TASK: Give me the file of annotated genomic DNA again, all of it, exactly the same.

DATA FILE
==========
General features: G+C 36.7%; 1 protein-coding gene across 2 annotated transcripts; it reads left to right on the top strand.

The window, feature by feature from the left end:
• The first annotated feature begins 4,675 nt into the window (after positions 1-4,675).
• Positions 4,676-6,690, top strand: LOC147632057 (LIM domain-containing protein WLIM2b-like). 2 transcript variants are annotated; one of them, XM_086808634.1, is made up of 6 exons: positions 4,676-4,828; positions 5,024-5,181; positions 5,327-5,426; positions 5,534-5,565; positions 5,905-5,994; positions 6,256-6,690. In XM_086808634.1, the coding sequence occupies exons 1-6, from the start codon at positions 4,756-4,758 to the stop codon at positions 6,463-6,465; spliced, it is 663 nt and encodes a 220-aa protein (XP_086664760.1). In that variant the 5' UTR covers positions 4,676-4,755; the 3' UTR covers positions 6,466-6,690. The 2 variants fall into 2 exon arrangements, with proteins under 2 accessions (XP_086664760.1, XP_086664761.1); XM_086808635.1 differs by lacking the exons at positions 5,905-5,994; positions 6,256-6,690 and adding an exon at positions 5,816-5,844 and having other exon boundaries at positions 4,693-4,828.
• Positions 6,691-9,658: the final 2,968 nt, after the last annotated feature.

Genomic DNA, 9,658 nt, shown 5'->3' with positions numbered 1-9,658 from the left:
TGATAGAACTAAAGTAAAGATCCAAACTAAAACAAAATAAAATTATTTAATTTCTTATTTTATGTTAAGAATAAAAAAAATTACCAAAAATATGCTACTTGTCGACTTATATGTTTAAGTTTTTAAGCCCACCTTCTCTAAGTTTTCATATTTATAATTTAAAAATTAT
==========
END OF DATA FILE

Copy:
General features: G+C 36.7%; 1 protein-coding gene across 2 annotated transcripts; it reads left to right on the top strand.

The window, feature by feature from the left end:
• The first annotated feature begins 4,675 nt into the window (after positions 1-4,675).
• Positions 4,676-6,690, top strand: LOC147632057 (LIM domain-containing protein WLIM2b-like). 2 transcript variants are annotated; one of them, XM_086808634.1, is made up of 6 exons: positions 4,676-4,828; positions 5,024-5,181; positions 5,327-5,426; positions 5,534-5,565; positions 5,905-5,994; positions 6,256-6,690. In XM_086808634.1, the coding sequence occupies exons 1-6, from the start codon at positions 4,756-4,758 to the stop codon at positions 6,463-6,465; spliced, it is 663 nt and encodes a 220-aa protein (XP_086664760.1). In that variant the 5' UTR covers positions 4,676-4,755; the 3' UTR covers positions 6,466-6,690. The 2 variants fall into 2 exon arrangements, with proteins under 2 accessions (XP_086664760.1, XP_086664761.1); XM_086808635.1 differs by lacking the exons at positions 5,905-5,994; positions 6,256-6,690 and adding an exon at positions 5,816-5,844 and having other exon boundaries at positions 4,693-4,828.
• Positions 6,691-9,658: the final 2,968 nt, after the last annotated feature.

Genomic DNA, 9,658 nt, shown 5'->3' with positions numbered 1-9,658 from the left:
TGATAGAACTAAAGTAAAGATCCAAACTAAAACAAAATAAAATTATTTAATTTCTTATTTTATGTTAAGAATAAAAAAAATTACCAAAAATATGCTACTTGTCGACTTATATGTTTAAGTTTTTAAGCCCACCTTCTCTAAGTTTTCATATTTATAATTTAAAAATTAT